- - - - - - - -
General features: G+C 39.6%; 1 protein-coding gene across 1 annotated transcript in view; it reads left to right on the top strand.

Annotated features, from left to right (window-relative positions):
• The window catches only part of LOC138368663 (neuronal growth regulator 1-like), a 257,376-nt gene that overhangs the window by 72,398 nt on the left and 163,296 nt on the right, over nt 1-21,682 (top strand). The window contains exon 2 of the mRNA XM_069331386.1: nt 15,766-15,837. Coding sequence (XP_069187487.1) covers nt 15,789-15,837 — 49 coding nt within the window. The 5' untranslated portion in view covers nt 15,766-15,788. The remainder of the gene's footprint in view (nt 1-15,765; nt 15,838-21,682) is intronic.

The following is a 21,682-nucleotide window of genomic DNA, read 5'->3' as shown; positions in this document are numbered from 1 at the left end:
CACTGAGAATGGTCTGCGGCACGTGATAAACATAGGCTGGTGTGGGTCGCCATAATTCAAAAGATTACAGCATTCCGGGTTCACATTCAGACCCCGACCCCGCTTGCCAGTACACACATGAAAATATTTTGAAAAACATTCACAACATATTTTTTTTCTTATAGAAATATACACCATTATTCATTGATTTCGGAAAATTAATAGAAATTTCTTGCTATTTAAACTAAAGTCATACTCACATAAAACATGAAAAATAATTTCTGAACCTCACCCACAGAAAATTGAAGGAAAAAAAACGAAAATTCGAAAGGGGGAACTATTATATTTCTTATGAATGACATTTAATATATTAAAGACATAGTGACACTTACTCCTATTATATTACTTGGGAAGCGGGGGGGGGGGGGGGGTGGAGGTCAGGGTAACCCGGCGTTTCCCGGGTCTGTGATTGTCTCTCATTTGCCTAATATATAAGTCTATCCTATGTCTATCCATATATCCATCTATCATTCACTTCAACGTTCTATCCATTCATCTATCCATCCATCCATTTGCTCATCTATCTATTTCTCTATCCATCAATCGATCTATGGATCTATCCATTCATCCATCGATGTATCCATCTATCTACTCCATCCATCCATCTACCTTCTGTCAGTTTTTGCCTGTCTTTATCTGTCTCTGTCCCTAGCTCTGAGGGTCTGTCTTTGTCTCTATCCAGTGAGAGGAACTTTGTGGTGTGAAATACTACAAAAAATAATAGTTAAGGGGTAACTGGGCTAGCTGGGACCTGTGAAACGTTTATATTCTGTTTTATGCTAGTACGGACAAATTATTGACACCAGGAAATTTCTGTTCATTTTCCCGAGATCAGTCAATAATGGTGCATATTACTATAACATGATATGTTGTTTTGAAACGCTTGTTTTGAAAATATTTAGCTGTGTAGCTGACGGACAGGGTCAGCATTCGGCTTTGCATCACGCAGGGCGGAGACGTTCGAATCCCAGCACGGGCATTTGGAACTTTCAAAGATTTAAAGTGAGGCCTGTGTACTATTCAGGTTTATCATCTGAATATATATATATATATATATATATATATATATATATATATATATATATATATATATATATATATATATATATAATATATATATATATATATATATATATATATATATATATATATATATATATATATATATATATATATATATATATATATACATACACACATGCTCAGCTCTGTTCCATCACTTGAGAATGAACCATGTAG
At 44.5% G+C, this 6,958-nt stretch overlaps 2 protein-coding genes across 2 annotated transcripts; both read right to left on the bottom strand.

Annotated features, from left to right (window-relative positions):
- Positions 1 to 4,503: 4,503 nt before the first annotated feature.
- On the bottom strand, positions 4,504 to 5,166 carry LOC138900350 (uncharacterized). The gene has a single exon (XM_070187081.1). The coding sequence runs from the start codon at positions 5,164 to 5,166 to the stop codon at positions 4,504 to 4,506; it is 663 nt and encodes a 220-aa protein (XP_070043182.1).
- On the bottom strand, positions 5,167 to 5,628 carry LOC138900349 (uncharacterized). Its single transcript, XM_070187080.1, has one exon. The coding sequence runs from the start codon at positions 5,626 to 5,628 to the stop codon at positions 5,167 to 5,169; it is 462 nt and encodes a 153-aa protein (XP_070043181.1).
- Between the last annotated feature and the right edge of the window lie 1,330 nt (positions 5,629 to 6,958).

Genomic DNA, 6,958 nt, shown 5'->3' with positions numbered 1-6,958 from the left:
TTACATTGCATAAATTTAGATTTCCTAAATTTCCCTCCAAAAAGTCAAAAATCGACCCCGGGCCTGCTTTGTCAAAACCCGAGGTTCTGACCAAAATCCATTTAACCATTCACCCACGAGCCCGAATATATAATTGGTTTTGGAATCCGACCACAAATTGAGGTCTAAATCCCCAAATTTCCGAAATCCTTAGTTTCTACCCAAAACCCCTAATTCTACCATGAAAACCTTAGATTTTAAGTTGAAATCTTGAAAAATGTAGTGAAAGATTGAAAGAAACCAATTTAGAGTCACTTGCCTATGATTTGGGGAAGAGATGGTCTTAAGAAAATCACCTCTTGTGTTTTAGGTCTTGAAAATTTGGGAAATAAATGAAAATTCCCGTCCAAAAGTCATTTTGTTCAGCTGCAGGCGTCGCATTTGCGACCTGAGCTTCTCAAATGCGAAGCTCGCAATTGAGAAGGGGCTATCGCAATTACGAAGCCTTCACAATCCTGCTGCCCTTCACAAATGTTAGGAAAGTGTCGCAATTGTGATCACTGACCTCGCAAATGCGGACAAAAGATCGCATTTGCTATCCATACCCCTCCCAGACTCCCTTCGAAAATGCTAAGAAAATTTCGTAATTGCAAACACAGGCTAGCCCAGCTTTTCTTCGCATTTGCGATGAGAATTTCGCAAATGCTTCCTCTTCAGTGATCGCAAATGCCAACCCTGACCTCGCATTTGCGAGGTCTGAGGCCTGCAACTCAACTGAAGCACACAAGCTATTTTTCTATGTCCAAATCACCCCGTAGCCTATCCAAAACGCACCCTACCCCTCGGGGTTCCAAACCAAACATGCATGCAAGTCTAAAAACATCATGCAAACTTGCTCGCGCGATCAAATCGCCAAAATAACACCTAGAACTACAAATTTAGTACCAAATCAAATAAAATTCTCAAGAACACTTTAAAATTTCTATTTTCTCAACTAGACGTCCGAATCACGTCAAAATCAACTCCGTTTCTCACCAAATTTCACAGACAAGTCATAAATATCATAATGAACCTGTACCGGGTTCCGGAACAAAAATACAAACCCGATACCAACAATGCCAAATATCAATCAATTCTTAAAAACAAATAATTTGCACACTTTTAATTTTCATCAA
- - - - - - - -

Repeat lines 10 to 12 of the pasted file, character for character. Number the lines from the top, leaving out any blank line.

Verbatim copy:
- On the bottom strand, positions 5,167 to 5,628 carry LOC138900349 (uncharacterized). Its single transcript, XM_070187080.1, has one exon. The coding sequence runs from the start codon at positions 5,626 to 5,628 to the stop codon at positions 5,167 to 5,169; it is 462 nt and encodes a 153-aa protein (XP_070043181.1).
- Between the last annotated feature and the right edge of the window lie 1,330 nt (positions 5,629 to 6,958).

Genomic DNA, 6,958 nt, shown 5'->3' with positions numbered 1-6,958 from the left: